But “blaming” the press for the Trump surge neglects the salient fact that so much of the coverage of him has been darkly negative. According to the old journalistic cliché, reporters love to build up candidates so they can tear them down. It Trump’s case, the press didn’t build him up first, they went directly to demolition, examining the dirt from his past—his divorces, his wild exaggerations, his bad business deals, his lobbying, his feuds, his college years, his high-school years, his wobbly grasp on public policy, his history as a birther and the rip-off that is Trump University. Trump’s flip-flops make him an unreliable candidate, the press said. He cheats at golf. He possesses the limited vocabulary of a child, has bad taste, and has said some of the dumbest and most outrageous things. When, long before he rose to the top of the polls, he insulted John McCain, the press tore into him with renewed velocity. His vile generalization about Mexicans and his ugly comments about Megyn Kelly and Carly Fiorina earned him more of the same. I’m sure flattering pieces have been published about him in the past three months, I just can’t find many of them.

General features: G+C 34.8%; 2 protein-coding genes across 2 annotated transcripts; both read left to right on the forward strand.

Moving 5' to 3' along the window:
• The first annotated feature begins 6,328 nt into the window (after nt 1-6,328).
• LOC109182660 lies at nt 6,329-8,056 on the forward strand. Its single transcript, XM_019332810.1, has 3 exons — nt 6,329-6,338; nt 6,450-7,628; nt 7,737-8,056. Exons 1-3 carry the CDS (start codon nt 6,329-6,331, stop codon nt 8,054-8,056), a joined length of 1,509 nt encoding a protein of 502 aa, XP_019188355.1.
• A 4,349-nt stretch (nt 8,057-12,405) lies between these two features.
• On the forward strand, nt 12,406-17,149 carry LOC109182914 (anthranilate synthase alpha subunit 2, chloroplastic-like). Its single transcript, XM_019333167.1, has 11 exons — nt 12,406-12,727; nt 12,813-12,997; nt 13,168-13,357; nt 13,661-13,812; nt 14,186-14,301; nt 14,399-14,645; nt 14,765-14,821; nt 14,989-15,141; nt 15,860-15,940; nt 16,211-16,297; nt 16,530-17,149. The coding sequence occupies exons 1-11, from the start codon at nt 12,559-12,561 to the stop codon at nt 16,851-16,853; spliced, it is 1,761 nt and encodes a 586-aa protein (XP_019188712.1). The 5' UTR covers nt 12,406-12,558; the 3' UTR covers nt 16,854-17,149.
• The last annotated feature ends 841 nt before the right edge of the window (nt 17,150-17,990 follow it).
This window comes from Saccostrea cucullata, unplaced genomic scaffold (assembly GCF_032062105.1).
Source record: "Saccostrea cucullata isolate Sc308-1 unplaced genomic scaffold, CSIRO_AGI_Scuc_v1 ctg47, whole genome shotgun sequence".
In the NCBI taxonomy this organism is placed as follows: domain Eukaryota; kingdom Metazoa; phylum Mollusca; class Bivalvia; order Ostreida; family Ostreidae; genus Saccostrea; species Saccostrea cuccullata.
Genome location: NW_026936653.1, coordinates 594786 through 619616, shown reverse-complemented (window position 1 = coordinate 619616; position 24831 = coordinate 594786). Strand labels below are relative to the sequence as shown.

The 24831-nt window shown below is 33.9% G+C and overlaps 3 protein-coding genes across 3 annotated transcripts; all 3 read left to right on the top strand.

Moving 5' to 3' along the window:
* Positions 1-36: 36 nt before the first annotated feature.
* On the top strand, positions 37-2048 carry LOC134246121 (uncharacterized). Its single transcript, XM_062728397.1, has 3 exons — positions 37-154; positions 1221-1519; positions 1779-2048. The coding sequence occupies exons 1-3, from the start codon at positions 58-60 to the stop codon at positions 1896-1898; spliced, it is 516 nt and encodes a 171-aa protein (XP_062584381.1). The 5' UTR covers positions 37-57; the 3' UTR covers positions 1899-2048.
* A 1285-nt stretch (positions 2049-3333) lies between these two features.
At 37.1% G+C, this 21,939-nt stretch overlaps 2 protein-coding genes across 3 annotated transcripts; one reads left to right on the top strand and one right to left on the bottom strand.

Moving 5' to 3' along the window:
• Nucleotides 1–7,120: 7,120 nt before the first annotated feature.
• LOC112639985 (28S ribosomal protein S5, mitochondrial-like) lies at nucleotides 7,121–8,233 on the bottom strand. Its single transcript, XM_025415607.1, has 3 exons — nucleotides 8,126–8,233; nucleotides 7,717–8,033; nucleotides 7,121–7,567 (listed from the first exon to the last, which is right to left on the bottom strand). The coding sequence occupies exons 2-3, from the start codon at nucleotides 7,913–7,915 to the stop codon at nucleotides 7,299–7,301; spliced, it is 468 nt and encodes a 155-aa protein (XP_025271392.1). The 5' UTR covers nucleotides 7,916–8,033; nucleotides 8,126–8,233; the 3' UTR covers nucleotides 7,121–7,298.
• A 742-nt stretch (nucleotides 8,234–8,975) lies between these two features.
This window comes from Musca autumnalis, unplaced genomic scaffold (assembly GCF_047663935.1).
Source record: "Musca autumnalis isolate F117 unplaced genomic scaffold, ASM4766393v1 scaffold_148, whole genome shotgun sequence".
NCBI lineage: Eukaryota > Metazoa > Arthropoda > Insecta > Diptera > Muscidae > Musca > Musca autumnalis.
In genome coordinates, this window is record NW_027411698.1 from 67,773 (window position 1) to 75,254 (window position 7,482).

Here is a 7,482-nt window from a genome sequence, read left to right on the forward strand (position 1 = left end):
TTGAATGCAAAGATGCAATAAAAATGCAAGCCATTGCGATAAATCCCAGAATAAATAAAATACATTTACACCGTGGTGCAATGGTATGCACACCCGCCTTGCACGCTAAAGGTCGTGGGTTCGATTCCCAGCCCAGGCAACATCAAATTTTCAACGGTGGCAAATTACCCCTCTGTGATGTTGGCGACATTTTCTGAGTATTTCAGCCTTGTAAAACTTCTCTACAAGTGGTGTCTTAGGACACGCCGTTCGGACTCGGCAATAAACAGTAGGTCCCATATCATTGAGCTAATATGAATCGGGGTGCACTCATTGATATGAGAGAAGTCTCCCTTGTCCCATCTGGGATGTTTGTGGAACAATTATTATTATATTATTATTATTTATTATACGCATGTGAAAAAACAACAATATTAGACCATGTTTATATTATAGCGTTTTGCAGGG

Much of the Trump coverage has devoted itself to predicting his early political demise—not exactly the kind of press clips a candidate covets. In June, when Trump announced, the consensus press view was that he had no chance to win. As his campaigned geared up in July and he climbed in polls, the press and the commentariat declared that peak Trump. (See Washington Post National Journal, NBC News [“Donald Trump Has Nowhere to Go But Down”] and POLITICO). But that turned out to be a false peak, as Trump continued to rise in August. This prompted additional stories about him peaking (see the Wall Street Journal, the Guardian, Washington Examiner and Mother Jones). Weekly Standard Editor William Kristol grew so certain Trump’s end was near that he signed the candidate’s death certificate on Twitter 10 times between July 20 and August 14.